RCMP forged closer ties with native communities after the Gustafsen Lake standoff by bringing peace offerings of tobacco to elders, attending a healing ceremony and offering an apology for the Mounties' role in residential schools, says Shuswap native Charlene Belleau, who has been instrumental in bringing the natives together with the Mounties.
The RCMP approached Ms. Belleau to help during the Gustafsen Lake standoff after efforts of local and national elected chiefs had failed, she said in a recent interview. As an active community member in the Esketemc First Nation, she involved elders, women and some young people in helping bring about a peaceful resolution.
When the sundancers surrendered to police, Ms. Belleau ensured they were shown respect. After they were brought to the jail cells, they were blessed.
"These were spiritual people in the camp. They had responsibilities for pipes, drums, sweat lodges. Those are sacred for our people," she said.
Afterwards, the RCMP asked her about connecting with the community. She arranged a meeting with elders.
The RCMP were asked to bring tobacco offerings and ask for guidance. The RCMP spoke, the elders spoke and they agreed to work together, Ms. Belleau said.
The RCMP learned that they must speak to community leaders as well as elected leaders. At Ms. Belleau's suggestion, the RCMP in B.C. reiterated an apology on residential schools to B.C. natives that the national police force had issued. A lot of anger and frustration comes from residential schools, she said. "They have no tolerance for white people." The apology opened doors that allowed the RCMP to work on other issues, she said.
Five years after the occupation, a healing ceremony was held involving aboriginal people who were on the inside and RCMP officers who were trying to end the occupation. Both sides spoke frankly.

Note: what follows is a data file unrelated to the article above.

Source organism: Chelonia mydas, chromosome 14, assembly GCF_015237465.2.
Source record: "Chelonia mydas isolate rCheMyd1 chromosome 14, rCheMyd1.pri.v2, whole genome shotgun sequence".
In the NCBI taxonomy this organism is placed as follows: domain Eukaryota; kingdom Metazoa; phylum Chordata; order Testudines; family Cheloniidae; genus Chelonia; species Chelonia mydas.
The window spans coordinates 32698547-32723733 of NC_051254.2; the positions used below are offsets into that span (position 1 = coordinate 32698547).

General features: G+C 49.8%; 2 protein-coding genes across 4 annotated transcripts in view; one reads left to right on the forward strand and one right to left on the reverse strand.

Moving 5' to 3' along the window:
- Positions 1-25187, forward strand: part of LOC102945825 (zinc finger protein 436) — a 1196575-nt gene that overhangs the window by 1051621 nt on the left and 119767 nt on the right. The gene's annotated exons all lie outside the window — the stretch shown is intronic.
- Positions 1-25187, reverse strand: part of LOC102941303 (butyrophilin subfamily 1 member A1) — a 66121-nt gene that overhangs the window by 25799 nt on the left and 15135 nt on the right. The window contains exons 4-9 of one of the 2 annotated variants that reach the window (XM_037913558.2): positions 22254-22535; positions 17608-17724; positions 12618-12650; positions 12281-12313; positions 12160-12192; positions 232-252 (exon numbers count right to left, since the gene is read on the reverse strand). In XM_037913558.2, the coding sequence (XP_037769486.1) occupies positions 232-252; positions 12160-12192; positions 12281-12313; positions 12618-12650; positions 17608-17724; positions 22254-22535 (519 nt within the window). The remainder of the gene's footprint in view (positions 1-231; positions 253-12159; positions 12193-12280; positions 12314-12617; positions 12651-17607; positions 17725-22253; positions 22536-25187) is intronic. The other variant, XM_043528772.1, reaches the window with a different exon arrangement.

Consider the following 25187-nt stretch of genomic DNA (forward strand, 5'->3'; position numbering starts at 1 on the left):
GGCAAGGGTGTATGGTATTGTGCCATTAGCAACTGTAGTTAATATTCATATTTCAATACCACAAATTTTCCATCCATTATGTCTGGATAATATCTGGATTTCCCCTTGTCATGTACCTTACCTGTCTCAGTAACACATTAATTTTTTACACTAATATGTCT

The efforts to reach out to the native communities has led to the development of several protocols for cooperation, the RCMP say.
A Gustafsen Lake timeline
July, 1989 Rancher Lyle James and Shuswap native Percy Rosette reach an agreement to allow natives to use a lakeside campground on the property for a ritual sundance.
May, 1995 A fence is erected around the campsite. The natives say the fence was intended to keep cattle out of the area used for the sundance. James fears the natives have started to erect a permanent encampment on the land.
June 13, 1995 The natives are formally told they can no longer hold sundance ceremonies on the property.
July 2 - 12, 1995 Sundance ceremony held. Most participants leave over the following weeks. About 20 men, women and children remain behind.
Early August, 1995 RCMP receive information that firearms and explosives have been moved into campsite. Natives in camouflage gear are seen carrying hunting rifles while patrolling the perimeter.
Aug. 11, 1995 Fisheries officers stop two natives going fishing and find an AK-47, a hunting rifle, boxes of ammunition and a loaded pistol.
Aug. 18, 1995 A shot is fired at an RCMP officer. Mounties, assisted by the Canadian army, begin to construct a base camp with armored personnel carriers, helicopters and a field hospital.
Aug. 25, 1995 RCMP roadblock finds semiautomatic rifle, ammunition belt in vehicle heading toward campsite. Native spokesman says the pending confrontation is war, and if demands are not met, the only way they would come out was in body bags.
Sept. 11, 1995 RCMP and natives exchange fire. A red truck is blown up on the road by an explosive device planted by the RCMP. Mounties shot at while trying to catch fleeing occupants of truck. Thousands of rounds of ammunition are shot in gun battle, but no one is seriously injured.
Sept. 17, 1995 Standoff ends; 13 men and five women arrested.